The Social Model of Disability
What is social model of disability?
You may have heard the term ‘social model of disability’ before, but what does it mean in regard to disability?
The social model of disability basically says that disability is caused by the way society is organised as opposed to the person’s impairment. Attitudes found in society based on prejudice, stereotype also disable people from having equal opportunities in society.
The medical model of disability:
The medical model of disability is basically the opposite. It states that people are disabled by their impairments or differences. It looks at what is wrong with the person and not what the person actually needs to support them. Under this model, it is believed that the person with the disability should be changed or fixed by medical procedures. Even if the disability causes no pain or any kind of illness.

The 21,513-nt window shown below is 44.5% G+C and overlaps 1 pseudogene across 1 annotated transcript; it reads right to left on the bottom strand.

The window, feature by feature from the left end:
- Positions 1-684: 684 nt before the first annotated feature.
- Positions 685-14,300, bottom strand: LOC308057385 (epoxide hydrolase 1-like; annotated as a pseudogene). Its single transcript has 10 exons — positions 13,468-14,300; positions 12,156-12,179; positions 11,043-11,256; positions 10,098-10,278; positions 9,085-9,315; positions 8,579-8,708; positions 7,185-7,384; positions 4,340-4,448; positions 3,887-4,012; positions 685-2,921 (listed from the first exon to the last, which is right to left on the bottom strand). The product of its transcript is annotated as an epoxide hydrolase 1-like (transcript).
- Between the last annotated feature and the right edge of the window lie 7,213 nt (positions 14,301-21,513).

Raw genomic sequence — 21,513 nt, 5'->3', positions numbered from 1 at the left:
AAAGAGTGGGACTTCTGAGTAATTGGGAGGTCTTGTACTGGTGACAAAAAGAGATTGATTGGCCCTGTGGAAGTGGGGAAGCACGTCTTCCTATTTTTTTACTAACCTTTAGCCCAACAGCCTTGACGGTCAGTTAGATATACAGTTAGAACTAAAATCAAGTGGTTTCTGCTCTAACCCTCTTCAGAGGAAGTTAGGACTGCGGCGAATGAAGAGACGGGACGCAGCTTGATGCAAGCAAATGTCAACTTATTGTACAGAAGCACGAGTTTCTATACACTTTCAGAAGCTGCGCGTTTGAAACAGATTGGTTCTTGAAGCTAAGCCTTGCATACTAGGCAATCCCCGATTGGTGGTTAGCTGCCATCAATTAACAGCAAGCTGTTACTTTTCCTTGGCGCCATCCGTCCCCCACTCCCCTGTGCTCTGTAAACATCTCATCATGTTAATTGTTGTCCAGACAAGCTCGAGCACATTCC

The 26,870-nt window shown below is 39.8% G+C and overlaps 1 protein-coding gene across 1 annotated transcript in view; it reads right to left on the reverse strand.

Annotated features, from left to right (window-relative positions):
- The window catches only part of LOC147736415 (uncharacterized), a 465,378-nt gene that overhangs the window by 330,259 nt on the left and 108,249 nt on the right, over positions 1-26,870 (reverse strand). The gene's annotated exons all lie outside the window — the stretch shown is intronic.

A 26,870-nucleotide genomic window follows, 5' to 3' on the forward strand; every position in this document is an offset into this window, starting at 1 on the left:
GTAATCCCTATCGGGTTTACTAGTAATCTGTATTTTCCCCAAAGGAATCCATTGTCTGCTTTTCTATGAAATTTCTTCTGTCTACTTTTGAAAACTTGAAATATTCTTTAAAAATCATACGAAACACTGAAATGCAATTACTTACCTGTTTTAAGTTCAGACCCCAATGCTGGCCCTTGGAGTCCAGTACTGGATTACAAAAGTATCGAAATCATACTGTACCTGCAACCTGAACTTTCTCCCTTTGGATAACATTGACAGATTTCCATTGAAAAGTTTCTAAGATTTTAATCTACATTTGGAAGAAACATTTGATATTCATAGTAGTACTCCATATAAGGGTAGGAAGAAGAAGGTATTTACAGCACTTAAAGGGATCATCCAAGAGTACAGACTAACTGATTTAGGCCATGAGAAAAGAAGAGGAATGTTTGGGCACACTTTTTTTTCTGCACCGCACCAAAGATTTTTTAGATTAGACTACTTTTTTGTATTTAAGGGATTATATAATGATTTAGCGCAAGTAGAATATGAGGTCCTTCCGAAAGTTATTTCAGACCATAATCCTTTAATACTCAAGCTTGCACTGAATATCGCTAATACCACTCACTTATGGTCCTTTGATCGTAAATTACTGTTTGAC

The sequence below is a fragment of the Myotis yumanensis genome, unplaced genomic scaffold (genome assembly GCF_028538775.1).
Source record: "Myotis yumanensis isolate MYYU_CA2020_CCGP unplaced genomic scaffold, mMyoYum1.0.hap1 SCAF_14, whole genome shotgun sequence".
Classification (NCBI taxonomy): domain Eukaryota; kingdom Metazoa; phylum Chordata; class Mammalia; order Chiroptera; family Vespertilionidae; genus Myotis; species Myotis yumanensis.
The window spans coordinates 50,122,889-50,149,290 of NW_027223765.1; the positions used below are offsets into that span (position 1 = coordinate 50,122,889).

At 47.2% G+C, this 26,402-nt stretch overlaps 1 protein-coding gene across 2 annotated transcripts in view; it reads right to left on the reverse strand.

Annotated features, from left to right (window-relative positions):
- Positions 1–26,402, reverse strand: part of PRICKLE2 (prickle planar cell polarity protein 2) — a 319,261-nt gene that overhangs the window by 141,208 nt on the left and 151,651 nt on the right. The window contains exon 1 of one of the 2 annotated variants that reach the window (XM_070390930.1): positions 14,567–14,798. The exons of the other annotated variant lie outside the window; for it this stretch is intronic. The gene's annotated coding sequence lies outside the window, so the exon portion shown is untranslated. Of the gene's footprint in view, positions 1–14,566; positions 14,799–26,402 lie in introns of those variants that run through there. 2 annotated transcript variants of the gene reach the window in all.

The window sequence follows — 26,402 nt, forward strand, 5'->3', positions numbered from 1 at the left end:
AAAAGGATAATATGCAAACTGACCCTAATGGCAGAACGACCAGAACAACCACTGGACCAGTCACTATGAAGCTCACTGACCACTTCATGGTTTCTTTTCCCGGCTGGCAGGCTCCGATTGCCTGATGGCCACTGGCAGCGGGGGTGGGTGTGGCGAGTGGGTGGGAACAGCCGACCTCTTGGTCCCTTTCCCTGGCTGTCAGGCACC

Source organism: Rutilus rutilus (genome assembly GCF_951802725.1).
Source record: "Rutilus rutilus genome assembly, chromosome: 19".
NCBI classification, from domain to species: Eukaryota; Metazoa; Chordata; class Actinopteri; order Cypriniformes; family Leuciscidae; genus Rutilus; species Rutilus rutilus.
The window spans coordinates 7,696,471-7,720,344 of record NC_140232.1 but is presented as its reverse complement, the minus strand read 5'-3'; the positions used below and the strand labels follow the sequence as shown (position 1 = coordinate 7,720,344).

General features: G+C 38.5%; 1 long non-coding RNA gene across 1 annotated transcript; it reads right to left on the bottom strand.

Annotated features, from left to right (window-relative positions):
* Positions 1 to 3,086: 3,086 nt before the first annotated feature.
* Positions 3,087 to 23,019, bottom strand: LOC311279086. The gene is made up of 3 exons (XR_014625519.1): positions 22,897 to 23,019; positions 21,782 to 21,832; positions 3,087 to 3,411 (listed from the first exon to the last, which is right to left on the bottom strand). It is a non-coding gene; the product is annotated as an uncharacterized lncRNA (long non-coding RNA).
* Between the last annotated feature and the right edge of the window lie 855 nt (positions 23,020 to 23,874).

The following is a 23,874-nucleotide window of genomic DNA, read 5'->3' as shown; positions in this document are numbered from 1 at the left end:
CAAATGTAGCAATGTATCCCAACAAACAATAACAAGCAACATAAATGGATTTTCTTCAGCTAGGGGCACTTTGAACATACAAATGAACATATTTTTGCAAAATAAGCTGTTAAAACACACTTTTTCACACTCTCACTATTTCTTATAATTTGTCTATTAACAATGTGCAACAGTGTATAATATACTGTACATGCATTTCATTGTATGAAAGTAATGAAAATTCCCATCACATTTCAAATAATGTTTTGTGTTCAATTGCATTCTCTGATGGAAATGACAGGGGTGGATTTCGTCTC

Here is an example of the social and medical model in practice:
A teenager with a learning disability wants to live independently but is unsure how to pay the rent. Under the social model of disability, this person would be supported to live in their own home and pay the rent. The medical model would expect people to live in a communal home.
The social model and medical model are essentially two conflicting arguments. The social model was created by people with disabilities. The medical model says:
- Your disability needs curing
- You need professionals to look after to you
- You are the problem
- You can never be as equal as a non disabled person
The social model in contrast recognises barriers and negative attitudes and any exclusion from society, whether that is intentional or not.
There is a video by the charity Scope which helps explain the subject: https://youtu.be/0e24rfTZ2CQ